This is the second installment in a series of stories about my experience on the campaign trail with Fred Karger, an openly gay candidate for the Republican presidential nomination.
Fred Karger and I met during my Laguna years. He had grown up in the Chicago suburb next to mine, and we shared a hometown camaraderie. So when I received his first email blast in 2006 about the sale and imminent closing of Laguna Beach's anchor gay bar, The Boom Boom Room, I gave it a dutiful read.
The Boom and Laguna had played pivotal roles in my own life. The first time I visited the town was during spring break of my freshman year at Stanford. I was with my very straight and very SoCal best friend from Pasadena, and we were on our way to visit his high school girlfriend at her parents' beach house.
The moment we swung off the 405 onto Laguna Canyon Road in his yellow pick-up, I knew I was somewhere special. It was still a two-lane road back then, skirting strawberry fields close enough to touch and emerald hills made possible by the record winter rains of that January. I looked out at the Pacific from the living room perched on the bluff above West Street beach with absolutely no idea of just how important to me this place would become.
* * * * *
Tucked 400 miles away in Palo Alto, the news that year of Robert Gentry's victory in Laguna as one of the country's first openly gay elected officials seeped into my fraternity boy consciousness and gave me a sense of hope and possibility I hadn't realized I lacked. So when I relocated to Los Angeles to pursue my master's at USC's School of Cinematic Arts, Laguna became my go-to weekend destination of choice and its gay heart -- the Boom -- the iconic bar of my youth. I found friendship amongst its sandy, tattered pool tables and rambling, open-air rooms. I even met one of my first boyfriends there and with him made my first feature film, Defying Gravity. The name we chose for our production company was Boom Pictures.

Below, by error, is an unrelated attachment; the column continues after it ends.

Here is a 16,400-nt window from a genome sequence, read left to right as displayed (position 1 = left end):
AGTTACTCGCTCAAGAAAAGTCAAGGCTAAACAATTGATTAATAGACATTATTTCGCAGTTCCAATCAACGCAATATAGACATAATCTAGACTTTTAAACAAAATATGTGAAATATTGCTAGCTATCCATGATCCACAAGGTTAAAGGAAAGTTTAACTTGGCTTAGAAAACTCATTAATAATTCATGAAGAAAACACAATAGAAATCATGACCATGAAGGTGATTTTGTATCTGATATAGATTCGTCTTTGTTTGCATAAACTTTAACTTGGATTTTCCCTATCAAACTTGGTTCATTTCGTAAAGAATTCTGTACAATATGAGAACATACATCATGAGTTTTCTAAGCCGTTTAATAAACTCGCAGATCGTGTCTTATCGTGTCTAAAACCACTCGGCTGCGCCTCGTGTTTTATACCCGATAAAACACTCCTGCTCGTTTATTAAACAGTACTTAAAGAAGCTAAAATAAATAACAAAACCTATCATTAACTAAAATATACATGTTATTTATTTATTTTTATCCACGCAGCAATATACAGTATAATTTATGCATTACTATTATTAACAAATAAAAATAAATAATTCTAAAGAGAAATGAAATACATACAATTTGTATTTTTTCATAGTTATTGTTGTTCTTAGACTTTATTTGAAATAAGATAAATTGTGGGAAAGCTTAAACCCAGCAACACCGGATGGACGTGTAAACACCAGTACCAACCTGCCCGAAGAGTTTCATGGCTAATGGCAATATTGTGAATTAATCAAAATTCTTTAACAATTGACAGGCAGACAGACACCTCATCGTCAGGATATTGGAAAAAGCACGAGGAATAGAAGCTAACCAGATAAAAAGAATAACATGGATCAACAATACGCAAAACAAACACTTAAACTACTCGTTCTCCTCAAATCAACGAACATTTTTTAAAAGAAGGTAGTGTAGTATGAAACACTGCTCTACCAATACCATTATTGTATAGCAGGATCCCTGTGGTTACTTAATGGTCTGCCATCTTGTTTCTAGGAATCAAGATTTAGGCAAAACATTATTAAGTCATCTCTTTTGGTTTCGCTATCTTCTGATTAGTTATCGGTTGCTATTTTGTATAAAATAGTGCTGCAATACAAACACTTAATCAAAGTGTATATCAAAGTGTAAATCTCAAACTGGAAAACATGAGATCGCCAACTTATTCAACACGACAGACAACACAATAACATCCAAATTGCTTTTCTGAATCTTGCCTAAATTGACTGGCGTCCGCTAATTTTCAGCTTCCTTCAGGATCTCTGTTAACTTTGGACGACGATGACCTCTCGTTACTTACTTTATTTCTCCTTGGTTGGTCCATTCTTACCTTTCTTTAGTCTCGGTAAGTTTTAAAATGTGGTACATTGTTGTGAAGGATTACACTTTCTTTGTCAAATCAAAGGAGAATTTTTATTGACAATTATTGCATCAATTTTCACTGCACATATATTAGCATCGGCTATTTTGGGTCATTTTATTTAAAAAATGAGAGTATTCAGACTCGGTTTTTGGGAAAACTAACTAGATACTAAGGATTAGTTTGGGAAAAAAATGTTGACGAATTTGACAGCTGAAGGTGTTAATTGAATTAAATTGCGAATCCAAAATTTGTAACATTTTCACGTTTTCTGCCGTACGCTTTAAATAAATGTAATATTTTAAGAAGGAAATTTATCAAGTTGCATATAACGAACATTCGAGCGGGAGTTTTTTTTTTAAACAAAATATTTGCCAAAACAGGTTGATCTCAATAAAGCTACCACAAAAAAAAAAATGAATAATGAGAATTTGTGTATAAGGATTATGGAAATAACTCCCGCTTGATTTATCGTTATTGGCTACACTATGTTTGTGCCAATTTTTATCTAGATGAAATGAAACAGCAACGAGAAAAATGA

But my relationship with Laguna was only just beginning.
* * * * *
The youngest of seven children, I had come to California to chart my own course. But my mother, nearing 70, had been diagnosed with COPD, and she could no longer take Chicago's brutal winters or humid summers.
At first I resisted, then embraced, her move to Laguna Woods' Leisure World. Surrounded by the familiarity of my youth, it became my refuge from L.A. and the place I could still be my mom's baby as her breath grew shorter. Heading out for a Saturday night, I can still hear her calling after me, "Where you going, honey? The Boom?"
Even she was in on it.
When she passed six days before my 35th birthday, I took comfort in being able to be with her, holding her hand as she took her final breath, and we said good-bye for the last time. I remember sheepishly setting the pine box holding her ashes on the table next to me at the Zinc Café on Ocean Avenue for one last meal together before heading north on PCH. I took the long way home that day.
It would be five years until I saw Laguna again.
* * * * *
When I bumped into Fred a few weeks after receiving his email about the Boom, it had been a long time. I was at the Los Angeles Log Cabin Republicans' annual dinner. They were honoring Governor Schwarzenegger, and I was curious to see how the Log Cabins would negotiate the issue of gay marriage. They firmly endorsed it, and yet the governor had already vetoed a bill that had been passed by the state legislature that would have made it legal.
Attending that dinner was no big deal, or so I thought. But I did something that was very out of character for the tousled preppy that I used to be. I went to Fred Segal that day and dropped three grand on new threads -- belly of the beast thing, I guess.
Whatever it was, I felt fine, and I found my way into the VIP room, hobnobbing it with the governor and Maria.
Fred Karger, Maria Shriver, and John Fitzgerald Keitel
I conveyed to him my regrets about the Boom. It was another sad passing. But in my regrets, Fred heard resignation, and if you get to know Fred, you know that's not a good answer. It surprised me. What I remembered most about Fred Karger is what I didn't know about Fred Karger. He had a way of saying absolutely nothing about himself in spite of being the life of the party. And here he was -- in a room filled with conservative pols -- going on out loud about Harvey Milk, civil rights, and saving the Boom.
Huh? We're talking about a gay bar, right?
His pitch went on, but he didn't need to twist my arm. Before I knew it I was heading down the 405, my camera in tow.
It was Fourth of July weekend, and I was back in Laguna.
Up next: Part 3: Saving the Boom